A classic corporate metaphor for teamwork is the crew team. In college I rowed in the two seat of an eight man scull and I can attest to that fact that if you are not pulling the oars in perfect unity, the boat moves like a duck.
The visual simplicity of the crew is one reason it lends itself nicely to the teamwork metaphor. However, the stakes are low if the team fails and in the best case scenario, the winning crew goes home with a medal and a warm happy feeling. Nice, but not the most griping example of teamwork.
Recently I was reading David McCullough’s 1776 and I was reminded of an example of teamwork that I would prefer to see on those motivational posters.
As winter approached, in 1775, George Washington and his untrained, ill equipped rabble in arms were trying to figure out how to dislodge the kings mighty army from Boston. By all accounts, including that of General Washington, the situation was untenable and the obstacles look insurmountable.
It was during this dire period, with Washington’s army perilously close to destruction and the hopes of liberty for the new Americans in jeopardy, that a young man named Henry Knox approached General Washington with a bold idea.
Henry wanted to take three hundred men and march them to upstate New York where they were to appropriate sixty tons of artillery from Fort Ticonderoga. He and his men would then drag the cannons back to Cambridge, MA during the dead of winter using wooden sleds and oxen in what Henry described as a ‘noble train of artillery’.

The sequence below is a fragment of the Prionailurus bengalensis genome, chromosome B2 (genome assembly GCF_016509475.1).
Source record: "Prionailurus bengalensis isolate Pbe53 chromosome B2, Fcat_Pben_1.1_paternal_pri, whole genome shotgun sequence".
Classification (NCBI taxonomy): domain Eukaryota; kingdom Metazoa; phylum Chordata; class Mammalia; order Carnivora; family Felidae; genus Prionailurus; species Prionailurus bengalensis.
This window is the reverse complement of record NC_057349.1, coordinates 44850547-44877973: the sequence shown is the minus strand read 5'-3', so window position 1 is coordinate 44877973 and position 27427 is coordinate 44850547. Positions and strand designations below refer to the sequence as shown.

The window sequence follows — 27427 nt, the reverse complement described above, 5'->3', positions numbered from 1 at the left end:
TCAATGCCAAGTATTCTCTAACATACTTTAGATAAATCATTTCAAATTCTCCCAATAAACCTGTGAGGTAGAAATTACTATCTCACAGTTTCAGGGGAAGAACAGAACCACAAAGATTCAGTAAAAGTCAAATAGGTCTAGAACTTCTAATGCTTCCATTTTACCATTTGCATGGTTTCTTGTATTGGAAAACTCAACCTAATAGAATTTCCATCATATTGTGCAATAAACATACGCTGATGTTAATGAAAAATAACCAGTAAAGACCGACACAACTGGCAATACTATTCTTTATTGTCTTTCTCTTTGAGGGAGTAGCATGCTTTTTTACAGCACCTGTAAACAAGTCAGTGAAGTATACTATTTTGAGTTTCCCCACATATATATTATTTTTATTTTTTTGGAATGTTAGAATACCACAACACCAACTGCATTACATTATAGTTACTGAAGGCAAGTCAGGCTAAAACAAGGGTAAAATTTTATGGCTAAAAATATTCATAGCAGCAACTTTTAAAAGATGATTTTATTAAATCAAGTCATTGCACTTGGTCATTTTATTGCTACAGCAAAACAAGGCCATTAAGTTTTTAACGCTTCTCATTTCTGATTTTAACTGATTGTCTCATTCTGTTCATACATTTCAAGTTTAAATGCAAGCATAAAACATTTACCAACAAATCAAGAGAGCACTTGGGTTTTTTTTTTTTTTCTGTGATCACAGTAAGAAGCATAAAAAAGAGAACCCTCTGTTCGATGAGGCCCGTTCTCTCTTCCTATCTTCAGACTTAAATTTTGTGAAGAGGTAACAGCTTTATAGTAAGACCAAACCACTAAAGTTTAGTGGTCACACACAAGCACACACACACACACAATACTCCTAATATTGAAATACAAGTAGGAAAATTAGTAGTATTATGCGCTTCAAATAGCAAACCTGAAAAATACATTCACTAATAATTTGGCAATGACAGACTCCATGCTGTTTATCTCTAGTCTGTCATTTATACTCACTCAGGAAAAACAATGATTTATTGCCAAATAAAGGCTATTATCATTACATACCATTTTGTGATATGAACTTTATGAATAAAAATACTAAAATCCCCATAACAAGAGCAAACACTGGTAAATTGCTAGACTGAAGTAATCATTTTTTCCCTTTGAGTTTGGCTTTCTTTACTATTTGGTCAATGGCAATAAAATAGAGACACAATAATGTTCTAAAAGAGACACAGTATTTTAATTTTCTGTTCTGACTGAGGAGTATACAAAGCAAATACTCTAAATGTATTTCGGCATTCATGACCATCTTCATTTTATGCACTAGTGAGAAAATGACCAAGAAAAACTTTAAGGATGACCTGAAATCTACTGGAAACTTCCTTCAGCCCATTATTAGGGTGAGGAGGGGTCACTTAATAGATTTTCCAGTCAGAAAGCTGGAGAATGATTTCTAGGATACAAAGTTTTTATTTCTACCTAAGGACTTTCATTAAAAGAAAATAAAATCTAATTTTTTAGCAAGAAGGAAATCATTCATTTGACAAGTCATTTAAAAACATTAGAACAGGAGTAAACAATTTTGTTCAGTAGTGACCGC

Henry left for Fort Ti in early December and for the next two months lugged artillery over Lake Champlain, through mud and snow and ultimately arrived in Cambridge on January 24th, 1776. Washington then set all fifty-nine of Knox’s cannons on Dorchester Heights during the course of one night and pointed them down upon the British army. When the British awoke to see the deadly line of artillery pointing at them they thought better of retaliating and within a few days were boarding their ships in Boston harbor and preparing to evacuate. A major victory for the American’s and not a shot had been fired.
History is a great place, of course, to find good tune titles. This tune’s title is a nod to the teamwork and perseverance of Knox and his men during the most trying of times. I was really intending on recording a quick demo of the newly written tune…and then I got carried away with the instrumentation. It was one of those rare evenings where the recording session went smoothly (i.e. my furnace didn’t click on during the perfect takes!). As a demo, unfortunately, the recording is rather short. Consequently, I expect to rework it into a longer set at some point.
The Nobel Train / Franklin’s Harem by baconworks